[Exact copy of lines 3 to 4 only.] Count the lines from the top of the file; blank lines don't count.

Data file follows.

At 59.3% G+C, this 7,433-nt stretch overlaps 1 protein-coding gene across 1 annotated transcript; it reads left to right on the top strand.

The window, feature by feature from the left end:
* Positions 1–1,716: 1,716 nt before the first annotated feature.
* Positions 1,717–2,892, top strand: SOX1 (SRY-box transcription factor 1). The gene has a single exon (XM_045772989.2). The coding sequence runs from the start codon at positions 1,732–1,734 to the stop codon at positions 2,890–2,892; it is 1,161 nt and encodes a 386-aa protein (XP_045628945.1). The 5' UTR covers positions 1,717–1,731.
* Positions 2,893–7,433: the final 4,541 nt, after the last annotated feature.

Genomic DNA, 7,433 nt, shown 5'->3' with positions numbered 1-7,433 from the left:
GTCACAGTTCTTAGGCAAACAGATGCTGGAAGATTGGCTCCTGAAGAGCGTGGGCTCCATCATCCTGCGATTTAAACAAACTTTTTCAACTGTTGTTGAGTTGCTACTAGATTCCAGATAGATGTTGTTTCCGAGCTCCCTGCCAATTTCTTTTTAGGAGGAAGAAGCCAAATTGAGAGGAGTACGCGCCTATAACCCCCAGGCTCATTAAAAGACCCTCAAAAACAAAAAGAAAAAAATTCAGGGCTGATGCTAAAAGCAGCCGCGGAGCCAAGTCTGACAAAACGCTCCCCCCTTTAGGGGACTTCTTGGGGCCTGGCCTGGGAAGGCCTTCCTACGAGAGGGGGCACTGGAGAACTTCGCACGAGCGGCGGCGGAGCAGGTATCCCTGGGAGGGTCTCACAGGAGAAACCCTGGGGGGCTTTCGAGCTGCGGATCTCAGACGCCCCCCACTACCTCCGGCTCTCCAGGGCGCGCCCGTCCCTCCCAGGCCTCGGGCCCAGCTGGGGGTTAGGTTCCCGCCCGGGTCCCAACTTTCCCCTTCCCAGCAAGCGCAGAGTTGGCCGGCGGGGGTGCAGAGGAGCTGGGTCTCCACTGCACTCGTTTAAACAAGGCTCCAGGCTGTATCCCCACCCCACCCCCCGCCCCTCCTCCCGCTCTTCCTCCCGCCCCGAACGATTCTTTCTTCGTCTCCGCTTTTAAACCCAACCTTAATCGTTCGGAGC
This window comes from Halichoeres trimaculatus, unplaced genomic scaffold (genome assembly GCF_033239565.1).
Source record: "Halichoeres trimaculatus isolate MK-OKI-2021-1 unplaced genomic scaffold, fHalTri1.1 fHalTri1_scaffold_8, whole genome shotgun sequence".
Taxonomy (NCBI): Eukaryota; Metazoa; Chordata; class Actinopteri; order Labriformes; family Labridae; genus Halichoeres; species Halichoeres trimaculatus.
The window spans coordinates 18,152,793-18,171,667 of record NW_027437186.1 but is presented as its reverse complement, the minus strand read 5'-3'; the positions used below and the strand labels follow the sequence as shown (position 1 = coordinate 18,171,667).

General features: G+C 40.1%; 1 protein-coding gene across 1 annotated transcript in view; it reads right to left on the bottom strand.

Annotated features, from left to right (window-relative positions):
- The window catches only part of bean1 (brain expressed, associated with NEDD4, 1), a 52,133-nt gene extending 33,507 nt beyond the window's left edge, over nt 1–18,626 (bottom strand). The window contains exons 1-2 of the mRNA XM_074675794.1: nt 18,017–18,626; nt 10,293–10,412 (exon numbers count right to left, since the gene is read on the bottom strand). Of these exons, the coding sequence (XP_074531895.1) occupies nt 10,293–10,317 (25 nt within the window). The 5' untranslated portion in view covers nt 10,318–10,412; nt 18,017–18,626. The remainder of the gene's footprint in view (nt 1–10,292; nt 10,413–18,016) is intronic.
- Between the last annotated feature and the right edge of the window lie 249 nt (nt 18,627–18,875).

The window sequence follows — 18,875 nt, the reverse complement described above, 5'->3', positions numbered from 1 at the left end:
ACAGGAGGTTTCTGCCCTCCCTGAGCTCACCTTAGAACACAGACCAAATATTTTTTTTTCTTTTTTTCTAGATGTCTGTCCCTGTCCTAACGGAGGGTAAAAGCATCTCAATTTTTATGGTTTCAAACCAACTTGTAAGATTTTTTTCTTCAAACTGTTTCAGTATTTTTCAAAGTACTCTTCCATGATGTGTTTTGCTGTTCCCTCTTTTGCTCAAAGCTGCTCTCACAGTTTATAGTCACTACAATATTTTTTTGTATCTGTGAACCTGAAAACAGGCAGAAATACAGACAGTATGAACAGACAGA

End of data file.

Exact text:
* Positions 1–1,716: 1,716 nt before the first annotated feature.
* Positions 1,717–2,892, top strand: SOX1 (SRY-box transcription factor 1). The gene has a single exon (XM_045772989.2). The coding sequence runs from the start codon at positions 1,732–1,734 to the stop codon at positions 2,890–2,892; it is 1,161 nt and encodes a 386-aa protein (XP_045628945.1). The 5' UTR covers positions 1,717–1,731.